Silvera, Dias Announce Creation of Metallic Hydrogen
Microscopic images of the stages in the creation of atomic molecular hydrogen: Transparent molecular hydrogen (left) at about 200 GPa, which is converted into black molecular hydrogen, and finally reflective atomic metallic hydrogen at 495 GPa. [Courtesy of Isaac Silvera]
Nearly a century after it was theorized, Harvard scientists report they have succeeded in creating the rarest material on the planet, which could eventually develop into one of its most valuable.
Thomas D. Cabot Professor of the Natural Sciences Isaac Silvera and postdoctoral fellow Ranga Dias have long sought the material, called atomic metallic hydrogen. In addition to helping scientists answer some fundamental questions about the nature of matter, the material is theorized to have a wide range of applications, including as a room-temperature superconductor. Their research is described in a paper published today in Science.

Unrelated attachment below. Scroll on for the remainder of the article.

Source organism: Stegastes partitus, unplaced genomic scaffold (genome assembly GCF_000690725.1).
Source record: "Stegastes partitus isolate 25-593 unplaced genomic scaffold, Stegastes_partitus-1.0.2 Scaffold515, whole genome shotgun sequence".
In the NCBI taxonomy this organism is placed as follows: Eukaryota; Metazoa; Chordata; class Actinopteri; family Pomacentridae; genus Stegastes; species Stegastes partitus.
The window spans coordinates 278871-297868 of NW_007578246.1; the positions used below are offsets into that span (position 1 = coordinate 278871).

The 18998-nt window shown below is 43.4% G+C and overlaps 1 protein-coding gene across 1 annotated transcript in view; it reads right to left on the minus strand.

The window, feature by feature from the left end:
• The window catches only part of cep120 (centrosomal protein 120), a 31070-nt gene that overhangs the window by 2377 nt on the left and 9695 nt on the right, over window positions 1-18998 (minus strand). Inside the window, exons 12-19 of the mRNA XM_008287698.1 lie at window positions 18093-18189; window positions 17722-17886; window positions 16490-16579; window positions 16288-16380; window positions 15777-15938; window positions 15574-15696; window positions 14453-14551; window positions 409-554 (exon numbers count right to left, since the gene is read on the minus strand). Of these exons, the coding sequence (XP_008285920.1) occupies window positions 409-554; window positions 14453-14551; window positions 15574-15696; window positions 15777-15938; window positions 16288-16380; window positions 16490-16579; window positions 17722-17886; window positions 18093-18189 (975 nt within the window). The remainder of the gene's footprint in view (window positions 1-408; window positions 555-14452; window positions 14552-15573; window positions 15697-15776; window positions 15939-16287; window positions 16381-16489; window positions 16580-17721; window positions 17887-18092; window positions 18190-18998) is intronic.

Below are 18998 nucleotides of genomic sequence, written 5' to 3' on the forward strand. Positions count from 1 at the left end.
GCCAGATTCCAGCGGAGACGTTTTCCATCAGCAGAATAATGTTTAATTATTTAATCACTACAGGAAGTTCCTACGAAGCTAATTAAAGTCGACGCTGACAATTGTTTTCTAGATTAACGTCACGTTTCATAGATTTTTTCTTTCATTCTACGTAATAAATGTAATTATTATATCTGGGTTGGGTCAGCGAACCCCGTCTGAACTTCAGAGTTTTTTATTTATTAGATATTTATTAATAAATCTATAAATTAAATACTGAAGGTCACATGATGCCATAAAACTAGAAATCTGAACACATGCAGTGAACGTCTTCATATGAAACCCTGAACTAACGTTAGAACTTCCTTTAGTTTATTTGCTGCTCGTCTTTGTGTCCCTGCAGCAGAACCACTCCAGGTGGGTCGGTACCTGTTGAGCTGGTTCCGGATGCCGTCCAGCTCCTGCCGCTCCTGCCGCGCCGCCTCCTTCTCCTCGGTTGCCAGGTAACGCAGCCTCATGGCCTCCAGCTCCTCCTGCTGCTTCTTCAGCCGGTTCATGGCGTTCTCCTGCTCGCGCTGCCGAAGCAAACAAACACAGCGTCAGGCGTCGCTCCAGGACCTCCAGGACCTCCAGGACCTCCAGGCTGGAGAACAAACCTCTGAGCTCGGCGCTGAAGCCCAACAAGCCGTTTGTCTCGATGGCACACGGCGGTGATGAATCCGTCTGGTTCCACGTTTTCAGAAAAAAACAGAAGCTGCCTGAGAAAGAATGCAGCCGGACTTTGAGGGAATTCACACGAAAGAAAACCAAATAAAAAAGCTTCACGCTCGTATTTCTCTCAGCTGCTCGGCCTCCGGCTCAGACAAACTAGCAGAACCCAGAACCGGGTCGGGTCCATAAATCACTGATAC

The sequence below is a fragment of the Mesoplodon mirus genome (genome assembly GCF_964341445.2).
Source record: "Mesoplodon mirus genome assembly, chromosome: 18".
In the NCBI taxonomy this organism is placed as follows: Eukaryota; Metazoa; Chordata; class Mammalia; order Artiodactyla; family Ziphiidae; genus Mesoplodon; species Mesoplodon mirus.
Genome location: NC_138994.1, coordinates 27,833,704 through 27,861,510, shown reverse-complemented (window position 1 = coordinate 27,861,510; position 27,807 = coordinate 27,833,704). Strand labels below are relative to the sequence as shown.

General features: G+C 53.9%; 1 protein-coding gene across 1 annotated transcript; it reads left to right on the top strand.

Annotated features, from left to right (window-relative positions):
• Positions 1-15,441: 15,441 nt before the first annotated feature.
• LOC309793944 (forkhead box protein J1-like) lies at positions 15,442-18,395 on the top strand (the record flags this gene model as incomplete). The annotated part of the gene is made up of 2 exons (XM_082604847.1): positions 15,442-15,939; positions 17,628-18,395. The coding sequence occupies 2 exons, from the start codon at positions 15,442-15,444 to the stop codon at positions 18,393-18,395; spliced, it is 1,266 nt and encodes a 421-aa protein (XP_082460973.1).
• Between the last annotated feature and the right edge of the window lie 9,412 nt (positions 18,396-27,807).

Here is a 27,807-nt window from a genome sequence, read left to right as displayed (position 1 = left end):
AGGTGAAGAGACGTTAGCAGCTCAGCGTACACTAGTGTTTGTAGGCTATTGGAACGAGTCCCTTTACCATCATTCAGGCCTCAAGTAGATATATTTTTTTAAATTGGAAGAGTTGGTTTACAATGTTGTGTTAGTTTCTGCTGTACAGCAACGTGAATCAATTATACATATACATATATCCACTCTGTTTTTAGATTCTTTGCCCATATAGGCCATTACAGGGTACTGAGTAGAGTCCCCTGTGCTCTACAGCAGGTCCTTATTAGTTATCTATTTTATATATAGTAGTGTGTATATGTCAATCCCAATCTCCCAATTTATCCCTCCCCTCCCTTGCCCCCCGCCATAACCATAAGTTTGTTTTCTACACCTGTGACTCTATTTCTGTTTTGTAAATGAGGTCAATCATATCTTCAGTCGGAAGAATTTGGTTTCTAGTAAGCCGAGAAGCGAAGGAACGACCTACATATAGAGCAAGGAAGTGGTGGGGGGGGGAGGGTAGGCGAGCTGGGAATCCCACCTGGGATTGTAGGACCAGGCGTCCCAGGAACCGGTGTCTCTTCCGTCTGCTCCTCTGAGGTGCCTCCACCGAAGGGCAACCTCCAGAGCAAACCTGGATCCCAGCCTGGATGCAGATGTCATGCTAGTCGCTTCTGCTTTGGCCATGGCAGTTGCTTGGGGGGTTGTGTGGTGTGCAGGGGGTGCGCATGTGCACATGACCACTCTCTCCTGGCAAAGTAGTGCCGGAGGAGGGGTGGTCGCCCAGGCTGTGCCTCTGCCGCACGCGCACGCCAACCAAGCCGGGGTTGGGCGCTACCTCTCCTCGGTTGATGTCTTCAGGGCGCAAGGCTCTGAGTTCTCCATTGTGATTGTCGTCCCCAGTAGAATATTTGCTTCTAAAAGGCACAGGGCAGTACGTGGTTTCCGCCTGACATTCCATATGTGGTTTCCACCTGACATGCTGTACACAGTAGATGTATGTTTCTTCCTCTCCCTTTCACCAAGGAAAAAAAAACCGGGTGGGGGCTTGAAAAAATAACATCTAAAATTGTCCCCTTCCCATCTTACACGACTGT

"This is the Holy Grail of high-pressure physics," Silvera said of the quest to find the material. "It’s the first-ever sample of metallic hydrogen on Earth, so when you’re looking at it, you’re looking at something that’s never existed before..."
Continue reading "Advance in high-pressure physics" by Peter Reuell in the Harvard Gazette (Jan 26, 2017). See also the original paper: R.P. Dias, I.F. Silvera, "Observation of the Wigner-Huntington transition to metallic hydrogen," Science (Jan 26, 2017) DOI: 10.1126/science.aal1579.